Color Control: RGB vs. CMYK

image of RGB and CMYK colors

Color Control: RGB vs. CMYK

Remember the red, yellow, and blue primary color model we all learned in grade school? If only things were still that simple. Today’s graphic designers using digital platforms to create printed communications, need to understand two different color models to get the precise color results they’re looking for: RGB, which stands for red, green, and blue, and CMYK, representing cyan, magenta, yellow, and black (K for key). Here’s a basic look at how these two models can make it trickier to match the colors on your computer monitor to the colors on a printed page.

Light Is Everything

All the wonderful colors we see in the world are created by light. If you were online in 2015, you probably remember “the dress”—a photograph of a dress that went viral when millions couldn’t decide whether it was blue and black or white and gold, leading to many heated arguments, humorous social media posts, and broken friendships. It turns out that those who viewed it under yellow light saw blue and black, and vice versa for blue light. Obviously, light makes all the difference in color matching.

Much like those who insist the dress is one color scheme or the other, RGB and CMYK inhabit two different worlds.

RGB World

Computer monitors inhabit the RGB color space, or gamut, because they project colors using red, green, and blue light. RGB can be described as “additive” color because it’s created with light—the more light that’s added, the lighter and brighter the colors become. For example, if you intersect a red circle and a blue circle on a monitor, you’ll see a bright magenta. If you intersect red, green, and blue circles, you’ll see white at the center.

Source: The Designer’s Guide to Inkjet, 2nd Edition, by Elizabeth Gooding and Mary Schilling, Canon Solutions America

While color accuracy from one digital display to another should be close to consistent, there is variation. According to The Designer’s Guide to Inkjet by Elizabeth Gooding and Mary Schilling, to be certain you’re seeing a fairly accurate color representation, you should calibrate your monitor regularly (at least once a week).

CMYK World

On the other hand, the CMYK color space uses “subtractive” color. CMYK inks filter whatever light is in the environment and reflect it back off the printed page, so it can only create a limited number of colors—in other words, CMYK has a much smaller gamut than RGB. If you mix cyan, magenta, and yellow inks together on paper, you get dark brown where they meet in the middle. Hence the need for the addition of “key,” or black, ink. (There’s even a rich black that can be produced by adding small percentages of cyan, magenta, and yellow to regular black ink).

Source: The Designer’s Guide to Inkjet, 2nd Edition, by Elizabeth Gooding and Mary Schilling, Canon Solutions America

Color Matching in the Real World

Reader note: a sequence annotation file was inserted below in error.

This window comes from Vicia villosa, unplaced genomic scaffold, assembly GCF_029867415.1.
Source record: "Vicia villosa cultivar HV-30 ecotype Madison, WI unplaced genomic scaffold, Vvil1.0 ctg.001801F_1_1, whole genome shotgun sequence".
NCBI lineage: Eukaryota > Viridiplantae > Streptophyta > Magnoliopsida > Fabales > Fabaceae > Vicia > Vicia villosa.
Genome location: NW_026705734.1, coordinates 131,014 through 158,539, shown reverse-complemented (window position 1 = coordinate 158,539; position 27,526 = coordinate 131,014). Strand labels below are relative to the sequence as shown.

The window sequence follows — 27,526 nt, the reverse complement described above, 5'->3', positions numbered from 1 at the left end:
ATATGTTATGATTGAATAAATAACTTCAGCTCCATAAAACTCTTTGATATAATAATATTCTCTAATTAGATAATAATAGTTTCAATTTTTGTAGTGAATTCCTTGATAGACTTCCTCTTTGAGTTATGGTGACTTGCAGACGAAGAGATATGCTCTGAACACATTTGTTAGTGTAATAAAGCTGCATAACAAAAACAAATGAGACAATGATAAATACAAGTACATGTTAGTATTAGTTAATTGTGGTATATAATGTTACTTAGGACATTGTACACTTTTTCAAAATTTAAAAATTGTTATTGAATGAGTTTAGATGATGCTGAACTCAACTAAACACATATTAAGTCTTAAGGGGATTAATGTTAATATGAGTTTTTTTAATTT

So what does that mean in the real world? Brands, for example, want to reproduce their logos on everything from letterhead to labels—exactly. Imagine how you might balk at buying your favorite brand of candy bar if the logo suddenly appeared dingy or in a different color, right? And that’s just one area where color matching is crucial. So, how do you reconcile the differences between RGB and CMYK?

Source: The Designer’s Guide to Inkjet, 2nd Edition, by Elizabeth Gooding and Mary Schilling, Canon Solutions America

We asked our senior designer, Chris Gach, for some pointers based on his experience and process.

Illustrator: “If you’re working in Illustrator, everything automatically appears in RGB mode, so you’ll have to switch to CMYK mode,” said Chris. “You still might not get a perfect match between what you see on your screen and the final printed product, but it will be a lot closer. And be especially careful when trying to reproduce those eye-catching Pantone colors. There are more than a thousand that just can’t be created precisely with CMYK. You’ll need to try to find the next closest match.”

Then he added a couple more caveats. “This mode dulls images, so you’ll have to adjust them. You should also make sure your images are 300 dpi and saved as TIFF files for the best image quality. And if you can, quality-check printed materials in a color-neutral D50 light booth that simulates ‘warm daylight,’ or look at them outdoors to ensure they look how they should.”

InDesign: If Chris works in InDesign as part of a job, he uses Package Files for a prepress review. “It’ll let you do a color profile where you can choose CMYK. But be sure to check with your print vendor before changing anything—some prefer you to leave files in RGB mode so they can make their own adjustments.”

Either way, checking with your print service advisor in advance is always a good idea. Different types of production printing equipment can accommodate different color gamuts. For a while, production inkjet always had a smaller color gamut than offset, but this is quickly changing. The recent creation of expanded gamut (XCMYK) for production inkjet printing and the addition of fifth colors such as orange, green, violet, and even fluorescent pink are opening up colorful new possibilities. The type of ink (dye, pigment, UV, waterless, or hybrid) isn’t the only thing that makes a difference—so does the type of paper. For example, coated or treated inkjet paper actually results in a larger gamut than uncoated offset paper.

Can We Color Your World?

When you consider all these variables, color conversion between digital (RGB) and printed (CMYK) materials seems even trickier. But getting it right makes all the difference. Fortunately, it’s a skill our creative, savvy design team has definitely mastered. If you’re looking for compelling printed communications or dynamic digital content, we can help make RGB and CMYK as easy as ABC!